From Aladdin and Ariel to Winnie the Pooh and Woody, keeping track of character appearances at Walt Disney World is practically a full-time job for theme park blogs and websites. There are dozens and dozens of characters listed on multiple sites that track them. On Walt Disney World’s own website, visitors can search locations and times to meet specific characters. Characters roam freely or meet visitors in set-aside areas.

More robotic characters could eliminate some labor costs, although there’s no information about how much they would cost or whether it would reduce the number of costumed characters.

Free-roaming robots aren’t exactly new at Walt Disney World. Previous versions have included Push the Talking Trash Can, which was basically a remote-controlled vehicle, and Lucky the Dinosaur.

But the new patent filing describes problems with previous robot-human interaction: “It has proven difficult to provide wholly safe interactions between humans and robots simply by operating these humanoid and other robots with controlled movements.”

The new application describes pliable chambers making up the body of the robot, filled with fluid or air. The robot would be able to sense pressure on each chamber and adjust the amount of air or water, to respond to a child’s hug, or to an accidental collision.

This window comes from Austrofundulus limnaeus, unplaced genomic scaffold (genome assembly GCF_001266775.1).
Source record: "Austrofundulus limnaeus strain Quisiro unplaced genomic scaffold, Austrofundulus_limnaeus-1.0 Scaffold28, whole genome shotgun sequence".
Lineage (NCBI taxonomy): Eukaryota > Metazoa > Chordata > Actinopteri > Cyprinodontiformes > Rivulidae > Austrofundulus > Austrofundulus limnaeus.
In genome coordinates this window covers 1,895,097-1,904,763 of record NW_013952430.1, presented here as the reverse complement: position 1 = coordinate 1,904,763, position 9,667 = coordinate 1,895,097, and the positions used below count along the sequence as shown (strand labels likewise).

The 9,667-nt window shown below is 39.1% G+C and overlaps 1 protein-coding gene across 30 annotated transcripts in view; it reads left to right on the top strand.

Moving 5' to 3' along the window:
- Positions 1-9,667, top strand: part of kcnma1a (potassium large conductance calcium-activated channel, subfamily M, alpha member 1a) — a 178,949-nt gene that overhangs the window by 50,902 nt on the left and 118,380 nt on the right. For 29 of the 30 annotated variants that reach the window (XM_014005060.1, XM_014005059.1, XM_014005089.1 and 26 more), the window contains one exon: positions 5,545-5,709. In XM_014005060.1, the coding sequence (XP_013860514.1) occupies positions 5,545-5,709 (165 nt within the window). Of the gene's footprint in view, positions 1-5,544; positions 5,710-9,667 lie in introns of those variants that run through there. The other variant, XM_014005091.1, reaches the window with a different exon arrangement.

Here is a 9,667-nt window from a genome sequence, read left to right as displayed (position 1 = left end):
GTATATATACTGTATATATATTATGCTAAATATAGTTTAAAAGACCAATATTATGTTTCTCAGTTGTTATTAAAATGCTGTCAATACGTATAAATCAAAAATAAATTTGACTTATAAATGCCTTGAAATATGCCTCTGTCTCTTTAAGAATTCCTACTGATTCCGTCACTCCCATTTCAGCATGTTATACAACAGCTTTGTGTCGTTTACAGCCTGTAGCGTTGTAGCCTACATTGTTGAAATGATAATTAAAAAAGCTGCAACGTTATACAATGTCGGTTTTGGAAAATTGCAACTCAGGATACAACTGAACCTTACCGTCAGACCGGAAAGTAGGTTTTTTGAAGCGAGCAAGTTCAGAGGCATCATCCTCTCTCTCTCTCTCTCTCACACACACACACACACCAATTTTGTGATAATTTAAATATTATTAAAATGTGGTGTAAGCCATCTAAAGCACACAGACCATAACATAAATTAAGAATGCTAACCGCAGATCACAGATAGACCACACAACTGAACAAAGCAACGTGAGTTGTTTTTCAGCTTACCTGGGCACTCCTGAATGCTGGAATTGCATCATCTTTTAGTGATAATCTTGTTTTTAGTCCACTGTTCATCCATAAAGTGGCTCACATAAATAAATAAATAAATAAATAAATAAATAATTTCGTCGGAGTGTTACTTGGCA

The outer shape of the robot could be determined by “data obtained from a digital model of an animated (or other) character,” the application says.

It says frame and joint components made with a 3-D printer and outer shapes on the robot would include “a donut shape, a cylinder, and a cylinder with a round end.” It leaves open the possibility for variations on the basic concept.

The inventors are Alexander Alspach, Joohyung Kim and Katsu Yamane, who work at Disney Research Pittsburgh. They’ve been working on a prototype soft robot since at least 2014, according to Disney Research. They posted videos online showing a soft upper body of a robot holding an apple and a small plush toy.